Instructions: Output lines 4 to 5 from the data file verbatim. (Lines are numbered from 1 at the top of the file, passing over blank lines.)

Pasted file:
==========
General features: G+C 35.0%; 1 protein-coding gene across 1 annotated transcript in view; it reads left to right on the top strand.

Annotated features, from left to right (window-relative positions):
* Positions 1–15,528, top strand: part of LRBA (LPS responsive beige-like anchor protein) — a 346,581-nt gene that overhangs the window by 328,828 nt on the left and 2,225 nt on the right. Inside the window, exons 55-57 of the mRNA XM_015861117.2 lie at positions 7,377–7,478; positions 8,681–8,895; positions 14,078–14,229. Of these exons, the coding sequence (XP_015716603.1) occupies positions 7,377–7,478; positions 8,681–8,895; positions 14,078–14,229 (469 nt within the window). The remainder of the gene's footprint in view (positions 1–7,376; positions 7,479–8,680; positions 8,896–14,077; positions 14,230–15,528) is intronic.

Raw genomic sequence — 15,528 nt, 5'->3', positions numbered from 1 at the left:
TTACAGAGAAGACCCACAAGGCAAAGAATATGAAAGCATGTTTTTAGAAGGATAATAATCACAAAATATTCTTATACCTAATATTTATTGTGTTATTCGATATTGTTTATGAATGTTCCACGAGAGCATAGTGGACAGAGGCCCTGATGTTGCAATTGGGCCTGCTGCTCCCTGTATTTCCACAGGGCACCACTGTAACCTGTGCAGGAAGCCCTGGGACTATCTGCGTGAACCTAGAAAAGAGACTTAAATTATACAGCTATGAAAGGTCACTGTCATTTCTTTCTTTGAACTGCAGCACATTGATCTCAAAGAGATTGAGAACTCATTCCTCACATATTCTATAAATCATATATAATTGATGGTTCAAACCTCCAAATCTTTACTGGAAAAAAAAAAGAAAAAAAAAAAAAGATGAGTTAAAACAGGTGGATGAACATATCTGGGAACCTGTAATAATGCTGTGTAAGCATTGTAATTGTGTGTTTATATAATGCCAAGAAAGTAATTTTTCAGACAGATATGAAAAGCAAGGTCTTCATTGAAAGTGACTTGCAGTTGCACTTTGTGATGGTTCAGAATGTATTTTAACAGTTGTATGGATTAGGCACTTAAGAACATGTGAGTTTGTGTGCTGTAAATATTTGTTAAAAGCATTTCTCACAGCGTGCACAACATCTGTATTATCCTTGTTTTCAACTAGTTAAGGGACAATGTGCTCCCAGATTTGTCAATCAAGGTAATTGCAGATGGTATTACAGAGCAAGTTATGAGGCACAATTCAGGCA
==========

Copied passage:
Raw genomic sequence — 15,528 nt, 5'->3', positions numbered from 1 at the left:
TTACAGAGAAGACCCACAAGGCAAAGAATATGAAAGCATGTTTTTAGAAGGATAATAATCACAAAATATTCTTATACCTAATATTTATTGTGTTATTCGATATTGTTTATGAATGTTCCACGAGAGCATAGTGGACAGAGGCCCTGATGTTGCAATTGGGCCTGCTGCTCCCTGTATTTCCACAGGGCACCACTGTAACCTGTGCAGGAAGCCCTGGGACTATCTGCGTGAACCTAGAAAAGAGACTTAAATTATACAGCTATGAAAGGTCACTGTCATTTCTTTCTTTGAACTGCAGCACATTGATCTCAAAGAGATTGAGAACTCATTCCTCACATATTCTATAAATCATATATAATTGATGGTTCAAACCTCCAAATCTTTACTGGAAAAAAAAAAGAAAAAAAAAAAAAGATGAGTTAAAACAGGTGGATGAACATATCTGGGAACCTGTAATAATGCTGTGTAAGCATTGTAATTGTGTGTTTATATAATGCCAAGAAAGTAATTTTTCAGACAGATATGAAAAGCAAGGTCTTCATTGAAAGTGACTTGCAGTTGCACTTTGTGATGGTTCAGAATGTATTTTAACAGTTGTATGGATTAGGCACTTAAGAACATGTGAGTTTGTGTGCTGTAAATATTTGTTAAAAGCATTTCTCACAGCGTGCACAACATCTGTATTATCCTTGTTTTCAACTAGTTAAGGGACAATGTGCTCCCAGATTTGTCAATCAAGGTAATTGCAGATGGTATTACAGAGCAAGTTATGAGGCACAATTCAGGCA